TANWEER HARAL: Government’s quite a few incentives for setting new businesses and enhanced taxation measures on existing players have created anomalies. Spending on infrastructure has propelled cement, steel and construction related industries resulting in jobs creation. LSM has also risen with increasing auto and truck sales. Need of the hour is harnessing the enhanced energy by setting up export-oriented industries, which is the only way for economic growth for our country. This will ultimately result in bringing prosperity to the masses.
Sales tax rate is too high and needs to be brought down to 13% across Pakistan. Incidentally, only Sindh charges 13% GST while other provinces charge higher rates. Sales tax refunds have been a problem for industry and finance cost to manage their working capital ruins their profitability. Government shall pay penalty over delayed sales tax refunds as well as penalize tax & MOF officials who are responsible for it. Unless government is serious about this issue, refunds cannot be made in a timely manner and hamper growth and new investment.
Local investors have not been happy with Darnomics over the last 4 years. WHT on bonus shares was a bizarre policy, which has still not been done away with. Tax rates for Capital Gains and dividends have been gradually increased each year. One cannot do tax planning in Mr Dar’s tenure as he changes policy each year. Few years back, capital gains were exempted on holding for more than one year then it was increased to two years and then four years. Slab wise reducing CGT has been changed to flat rate which curbs medium to long holding and rather encourages speculation and day trading.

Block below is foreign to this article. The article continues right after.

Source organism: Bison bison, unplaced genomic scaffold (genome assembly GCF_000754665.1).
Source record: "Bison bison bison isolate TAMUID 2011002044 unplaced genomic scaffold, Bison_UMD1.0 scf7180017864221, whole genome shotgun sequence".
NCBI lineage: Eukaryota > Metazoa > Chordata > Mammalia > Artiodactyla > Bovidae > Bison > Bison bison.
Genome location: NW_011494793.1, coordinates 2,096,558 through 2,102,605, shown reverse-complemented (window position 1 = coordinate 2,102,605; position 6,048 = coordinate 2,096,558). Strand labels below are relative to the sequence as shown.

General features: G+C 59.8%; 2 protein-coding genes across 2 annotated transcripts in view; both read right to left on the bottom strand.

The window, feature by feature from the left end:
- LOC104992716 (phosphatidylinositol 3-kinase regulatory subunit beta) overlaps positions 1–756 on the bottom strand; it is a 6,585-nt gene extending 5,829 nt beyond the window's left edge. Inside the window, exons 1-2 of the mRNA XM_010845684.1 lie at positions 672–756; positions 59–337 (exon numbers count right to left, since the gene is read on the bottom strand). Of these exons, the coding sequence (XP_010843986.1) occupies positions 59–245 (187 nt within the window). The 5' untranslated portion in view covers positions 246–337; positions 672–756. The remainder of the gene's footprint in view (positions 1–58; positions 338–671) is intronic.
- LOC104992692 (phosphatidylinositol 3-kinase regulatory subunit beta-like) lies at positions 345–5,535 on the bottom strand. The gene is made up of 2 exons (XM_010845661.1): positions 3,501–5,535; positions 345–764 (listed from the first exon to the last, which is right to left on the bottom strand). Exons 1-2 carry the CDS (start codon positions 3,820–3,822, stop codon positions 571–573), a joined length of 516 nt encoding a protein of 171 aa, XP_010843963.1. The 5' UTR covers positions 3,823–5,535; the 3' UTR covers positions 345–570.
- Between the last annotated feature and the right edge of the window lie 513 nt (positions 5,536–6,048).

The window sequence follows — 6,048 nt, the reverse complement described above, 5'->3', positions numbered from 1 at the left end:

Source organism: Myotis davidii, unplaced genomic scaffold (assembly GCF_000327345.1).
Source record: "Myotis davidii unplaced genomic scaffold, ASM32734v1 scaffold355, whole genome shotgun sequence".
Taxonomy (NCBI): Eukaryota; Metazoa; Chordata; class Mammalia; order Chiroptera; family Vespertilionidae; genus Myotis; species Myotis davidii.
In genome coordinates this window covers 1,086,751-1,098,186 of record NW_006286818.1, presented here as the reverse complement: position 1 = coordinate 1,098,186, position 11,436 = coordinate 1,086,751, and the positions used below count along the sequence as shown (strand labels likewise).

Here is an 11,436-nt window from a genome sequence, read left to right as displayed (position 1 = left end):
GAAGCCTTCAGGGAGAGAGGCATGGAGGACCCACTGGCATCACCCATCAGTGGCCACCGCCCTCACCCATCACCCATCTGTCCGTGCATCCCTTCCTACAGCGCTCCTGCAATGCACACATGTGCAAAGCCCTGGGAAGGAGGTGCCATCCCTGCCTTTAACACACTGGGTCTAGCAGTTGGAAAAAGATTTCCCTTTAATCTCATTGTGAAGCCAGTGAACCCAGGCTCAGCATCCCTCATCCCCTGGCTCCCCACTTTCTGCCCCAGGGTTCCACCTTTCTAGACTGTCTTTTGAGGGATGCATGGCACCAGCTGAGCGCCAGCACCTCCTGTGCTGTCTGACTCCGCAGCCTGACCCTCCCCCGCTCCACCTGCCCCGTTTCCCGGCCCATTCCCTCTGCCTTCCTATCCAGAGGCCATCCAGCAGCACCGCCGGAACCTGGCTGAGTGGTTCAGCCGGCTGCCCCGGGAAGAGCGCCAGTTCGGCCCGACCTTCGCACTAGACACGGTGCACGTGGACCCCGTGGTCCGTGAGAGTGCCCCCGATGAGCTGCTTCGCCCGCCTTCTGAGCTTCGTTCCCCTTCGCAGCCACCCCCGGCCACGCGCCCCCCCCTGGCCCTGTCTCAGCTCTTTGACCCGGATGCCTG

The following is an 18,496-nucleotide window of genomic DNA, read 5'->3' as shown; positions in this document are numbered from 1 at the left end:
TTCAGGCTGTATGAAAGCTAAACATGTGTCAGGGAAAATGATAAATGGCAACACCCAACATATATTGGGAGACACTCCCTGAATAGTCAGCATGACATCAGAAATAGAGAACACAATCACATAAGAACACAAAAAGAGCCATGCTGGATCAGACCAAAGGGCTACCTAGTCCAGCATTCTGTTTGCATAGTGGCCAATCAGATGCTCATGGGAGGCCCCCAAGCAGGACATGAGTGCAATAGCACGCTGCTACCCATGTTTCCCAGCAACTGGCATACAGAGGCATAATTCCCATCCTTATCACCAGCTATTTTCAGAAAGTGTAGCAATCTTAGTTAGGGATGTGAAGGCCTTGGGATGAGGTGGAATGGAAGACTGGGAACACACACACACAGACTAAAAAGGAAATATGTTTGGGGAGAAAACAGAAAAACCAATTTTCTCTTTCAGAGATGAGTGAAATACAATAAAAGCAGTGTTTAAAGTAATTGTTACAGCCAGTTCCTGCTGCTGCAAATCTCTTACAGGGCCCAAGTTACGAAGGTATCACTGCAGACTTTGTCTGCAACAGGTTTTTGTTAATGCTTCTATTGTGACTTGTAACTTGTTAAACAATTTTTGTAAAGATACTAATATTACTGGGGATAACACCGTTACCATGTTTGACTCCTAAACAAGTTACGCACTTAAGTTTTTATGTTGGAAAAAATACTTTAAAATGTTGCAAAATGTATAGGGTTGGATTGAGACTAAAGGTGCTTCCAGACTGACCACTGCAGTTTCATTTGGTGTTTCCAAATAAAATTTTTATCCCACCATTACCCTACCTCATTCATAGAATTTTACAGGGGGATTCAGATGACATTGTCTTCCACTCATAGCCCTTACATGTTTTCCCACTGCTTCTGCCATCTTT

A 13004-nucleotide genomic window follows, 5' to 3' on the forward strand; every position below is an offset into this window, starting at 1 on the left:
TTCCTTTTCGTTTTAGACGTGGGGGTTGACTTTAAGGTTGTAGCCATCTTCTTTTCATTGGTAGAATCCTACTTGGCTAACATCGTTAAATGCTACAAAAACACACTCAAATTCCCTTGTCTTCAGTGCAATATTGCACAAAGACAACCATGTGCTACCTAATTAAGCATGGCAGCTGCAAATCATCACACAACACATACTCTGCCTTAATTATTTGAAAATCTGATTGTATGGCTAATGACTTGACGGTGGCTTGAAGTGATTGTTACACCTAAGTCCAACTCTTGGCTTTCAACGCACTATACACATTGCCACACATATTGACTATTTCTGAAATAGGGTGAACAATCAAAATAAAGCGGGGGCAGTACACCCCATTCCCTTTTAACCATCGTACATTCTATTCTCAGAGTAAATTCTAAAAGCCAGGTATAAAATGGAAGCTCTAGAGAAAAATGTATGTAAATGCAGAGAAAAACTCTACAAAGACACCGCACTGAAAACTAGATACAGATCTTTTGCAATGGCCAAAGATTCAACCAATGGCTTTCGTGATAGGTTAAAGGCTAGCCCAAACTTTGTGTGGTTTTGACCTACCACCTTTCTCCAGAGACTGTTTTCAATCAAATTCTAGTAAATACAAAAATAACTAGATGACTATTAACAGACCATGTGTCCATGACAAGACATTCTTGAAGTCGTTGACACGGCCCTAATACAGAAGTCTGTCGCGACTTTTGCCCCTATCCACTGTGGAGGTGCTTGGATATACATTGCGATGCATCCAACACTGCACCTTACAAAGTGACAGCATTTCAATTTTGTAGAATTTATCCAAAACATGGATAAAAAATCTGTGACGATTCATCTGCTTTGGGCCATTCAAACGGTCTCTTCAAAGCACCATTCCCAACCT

I agree with higher rates for non-filers so that they are incentivized to file tax returns. On account of GDP growth and fiscal deficit, I will give full marks to the current government, however, they have failed in managing trade deficit. They should have made luxury goods more expensive by enhancing custom tariffs. More than a billion dollars spent on importing smart phones and generators each. Government could have incentivized for their local production to decrease much needed foreign exchange in testing times when our exports have not grown. IT sector was unjustly taxed in reaction of which they established their bases in tax friendly countries for inward remittances. Engineering and value-added sector shall be promoted and competencies developed for export led growth, as dependence on cotton related goods cannot get us to prosperity and strategically is too primitive as well as risky for our economy.